CHICAGO — We ask a lot of our refrigerators.
That once-humble big white box still may be big and it still may be white, but manufacturers are trying hard to make it anything but humble, arming it with an array of capabilities ranging from spitting out three types of ice on command to alerting you that it's ailing, even if you're out of town.
Manufacturers who displayed their wares at the Kitchen/Bath Industry Show here in mid April said they're packing the next generation of refrigerators with all manner of techno-wizardry and just plain novelty because they have to. Your good old fridge is probably good (though it probably is, indeed, old), and you don't really need a new one.
So they want you to want one, instead.
"It's like the consumer is saying, 'I may drive a Honda, but I want a Lexus,' " said Allen Bundy, a spokesman for LG Electronics.
Bundy's car analogy was an apt one as he reeled off the attributes of a new "four-door" LG, though technically this particular refrigerator had four compartments (rather than doors): two side-by-side French doors for the refrigerator atop two separate slide-out freezer drawers.
Apparently, the more doors the better these days. The four-door models are just taking hold, but three-door combos — French doors for the refrigerator on top and one freezer door or drawer on the bottom — were ubiquitous at the trade show.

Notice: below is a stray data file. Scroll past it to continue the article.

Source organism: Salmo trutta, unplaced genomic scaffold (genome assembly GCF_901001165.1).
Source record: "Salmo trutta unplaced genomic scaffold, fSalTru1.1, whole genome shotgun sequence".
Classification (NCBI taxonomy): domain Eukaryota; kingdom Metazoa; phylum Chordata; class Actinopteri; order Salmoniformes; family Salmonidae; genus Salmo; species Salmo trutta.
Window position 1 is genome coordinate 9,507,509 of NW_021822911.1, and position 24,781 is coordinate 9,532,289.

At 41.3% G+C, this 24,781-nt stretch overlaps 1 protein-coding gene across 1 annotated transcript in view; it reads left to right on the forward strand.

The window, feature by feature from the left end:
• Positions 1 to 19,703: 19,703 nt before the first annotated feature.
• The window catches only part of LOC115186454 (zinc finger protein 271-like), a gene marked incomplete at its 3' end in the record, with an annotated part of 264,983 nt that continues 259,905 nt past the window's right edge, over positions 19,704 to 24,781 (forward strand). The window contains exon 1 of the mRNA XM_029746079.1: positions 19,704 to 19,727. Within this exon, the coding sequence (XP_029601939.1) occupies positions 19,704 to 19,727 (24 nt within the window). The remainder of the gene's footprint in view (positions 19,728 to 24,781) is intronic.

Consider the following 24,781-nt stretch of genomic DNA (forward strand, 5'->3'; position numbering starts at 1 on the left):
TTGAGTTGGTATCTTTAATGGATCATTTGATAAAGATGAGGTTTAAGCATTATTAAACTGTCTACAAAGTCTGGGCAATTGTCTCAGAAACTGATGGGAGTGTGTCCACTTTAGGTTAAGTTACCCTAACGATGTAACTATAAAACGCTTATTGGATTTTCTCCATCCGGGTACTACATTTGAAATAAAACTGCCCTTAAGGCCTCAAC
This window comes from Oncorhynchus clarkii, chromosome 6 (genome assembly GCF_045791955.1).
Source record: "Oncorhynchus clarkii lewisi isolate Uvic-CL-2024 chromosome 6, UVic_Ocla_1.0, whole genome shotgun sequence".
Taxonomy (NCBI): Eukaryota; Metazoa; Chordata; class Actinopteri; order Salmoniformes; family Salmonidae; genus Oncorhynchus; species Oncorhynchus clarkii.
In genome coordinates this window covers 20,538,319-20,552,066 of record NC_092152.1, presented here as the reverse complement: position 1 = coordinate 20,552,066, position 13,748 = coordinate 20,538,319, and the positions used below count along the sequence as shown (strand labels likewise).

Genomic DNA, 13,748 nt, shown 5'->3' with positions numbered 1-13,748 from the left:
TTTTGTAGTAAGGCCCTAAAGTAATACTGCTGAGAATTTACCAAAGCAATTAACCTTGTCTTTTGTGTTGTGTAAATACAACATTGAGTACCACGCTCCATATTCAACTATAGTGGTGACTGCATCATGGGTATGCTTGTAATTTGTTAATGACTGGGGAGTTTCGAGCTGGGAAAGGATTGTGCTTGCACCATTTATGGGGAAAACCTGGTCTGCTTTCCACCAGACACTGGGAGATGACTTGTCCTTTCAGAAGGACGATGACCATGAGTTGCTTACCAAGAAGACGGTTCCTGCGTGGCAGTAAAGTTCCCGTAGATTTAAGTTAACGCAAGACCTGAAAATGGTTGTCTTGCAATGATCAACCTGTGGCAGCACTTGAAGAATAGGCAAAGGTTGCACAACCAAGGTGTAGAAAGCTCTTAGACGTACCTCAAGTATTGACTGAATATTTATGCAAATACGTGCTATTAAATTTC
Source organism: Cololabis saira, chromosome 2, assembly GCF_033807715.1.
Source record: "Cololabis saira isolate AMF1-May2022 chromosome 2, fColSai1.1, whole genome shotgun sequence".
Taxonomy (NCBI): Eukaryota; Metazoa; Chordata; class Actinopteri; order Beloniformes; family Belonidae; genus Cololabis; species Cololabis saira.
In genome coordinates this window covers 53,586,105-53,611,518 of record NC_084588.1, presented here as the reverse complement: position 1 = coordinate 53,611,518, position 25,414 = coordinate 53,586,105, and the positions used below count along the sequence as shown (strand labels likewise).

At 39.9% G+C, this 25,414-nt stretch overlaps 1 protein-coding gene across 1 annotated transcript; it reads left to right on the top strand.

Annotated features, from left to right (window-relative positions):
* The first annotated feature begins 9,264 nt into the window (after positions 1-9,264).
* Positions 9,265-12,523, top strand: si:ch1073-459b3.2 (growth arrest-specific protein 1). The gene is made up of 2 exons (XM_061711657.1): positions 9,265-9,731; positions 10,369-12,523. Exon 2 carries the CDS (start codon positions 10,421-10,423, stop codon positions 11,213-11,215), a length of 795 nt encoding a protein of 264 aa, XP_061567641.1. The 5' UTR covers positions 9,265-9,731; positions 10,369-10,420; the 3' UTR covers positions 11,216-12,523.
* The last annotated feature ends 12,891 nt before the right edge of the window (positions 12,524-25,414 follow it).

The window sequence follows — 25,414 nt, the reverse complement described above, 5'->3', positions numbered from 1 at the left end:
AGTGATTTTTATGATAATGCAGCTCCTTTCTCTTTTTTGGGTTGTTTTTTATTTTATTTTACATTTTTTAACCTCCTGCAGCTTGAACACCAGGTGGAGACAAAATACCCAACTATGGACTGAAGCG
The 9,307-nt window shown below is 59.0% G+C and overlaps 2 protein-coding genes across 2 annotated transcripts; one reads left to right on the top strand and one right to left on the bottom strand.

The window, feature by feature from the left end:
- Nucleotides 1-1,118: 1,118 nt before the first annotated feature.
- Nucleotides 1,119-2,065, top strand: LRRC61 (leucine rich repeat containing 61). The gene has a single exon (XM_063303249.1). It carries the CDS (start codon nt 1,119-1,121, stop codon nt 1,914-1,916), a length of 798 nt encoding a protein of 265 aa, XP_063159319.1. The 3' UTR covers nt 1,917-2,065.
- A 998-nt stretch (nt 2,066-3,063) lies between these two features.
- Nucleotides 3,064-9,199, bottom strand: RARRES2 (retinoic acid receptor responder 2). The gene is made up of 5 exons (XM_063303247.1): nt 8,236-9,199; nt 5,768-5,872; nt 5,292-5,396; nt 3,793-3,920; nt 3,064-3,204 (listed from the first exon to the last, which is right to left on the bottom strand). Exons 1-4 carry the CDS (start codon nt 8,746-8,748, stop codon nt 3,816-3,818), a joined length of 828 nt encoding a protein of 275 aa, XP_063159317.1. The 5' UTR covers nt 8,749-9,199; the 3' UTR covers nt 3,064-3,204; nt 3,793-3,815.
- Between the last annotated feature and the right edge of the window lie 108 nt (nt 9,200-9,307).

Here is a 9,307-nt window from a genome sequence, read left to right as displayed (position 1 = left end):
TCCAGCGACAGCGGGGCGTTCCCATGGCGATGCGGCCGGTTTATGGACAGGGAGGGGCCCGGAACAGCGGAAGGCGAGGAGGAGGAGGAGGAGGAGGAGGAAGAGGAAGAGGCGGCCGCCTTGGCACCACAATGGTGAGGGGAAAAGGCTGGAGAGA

In the mere two-door category, side-by-side (refrigerator alongside the freezer) is still the largest-selling category, though it's starting to lose favor to models with the refrigerator on top and the freezer on the bottom, Sears spokesman Mike Kelly said.
Indeed, the top-mounted freezer may become an endangered species, he and other company reps said. The industry is pushing bottom-mount freezers, they said, because consumers use the refrigerator portion much more often than the freezer, so they reason that it's more practical to put the latter below. (Some of them even have two lower freezer drawers.) Baby boomers with achy knees, however, might think otherwise.
Figuring out how to rev up consumer desire through design shifts such as these is particularly critical to the appliance business as the housing downturn drones on. Last year, overall appliance sales slipped about 1.6 percent, to $25.6-billion, according to NPD Group, an industry researcher.
Though some appliance categories, such as dishwashers, did fairly well last year, refrigeration didn't. Sales fell nearly 10 percent in terms of dollar volume, NPD Group's data show.
Americans don't dash out and buy new refrigerators often because these days the appliances have a life expectancy of 12 to 15 years, said Lora Donoghue, a Charlotte, N.C., appliance distributor who's on the board of directors of the National Kitchen and Bath Association, the show's sponsor.
Packing the devices with technology is aimed at impressing younger buyers, who value innovation, Donoghue said.
"The older buyer is just looking for efficient storage," she said. "They want something that's energy-efficient and just keeps food cold." A basic freestanding refrigerator ranges in price from $1,000 to $2,500, she said. Built-ins are $3,800 to $10,000.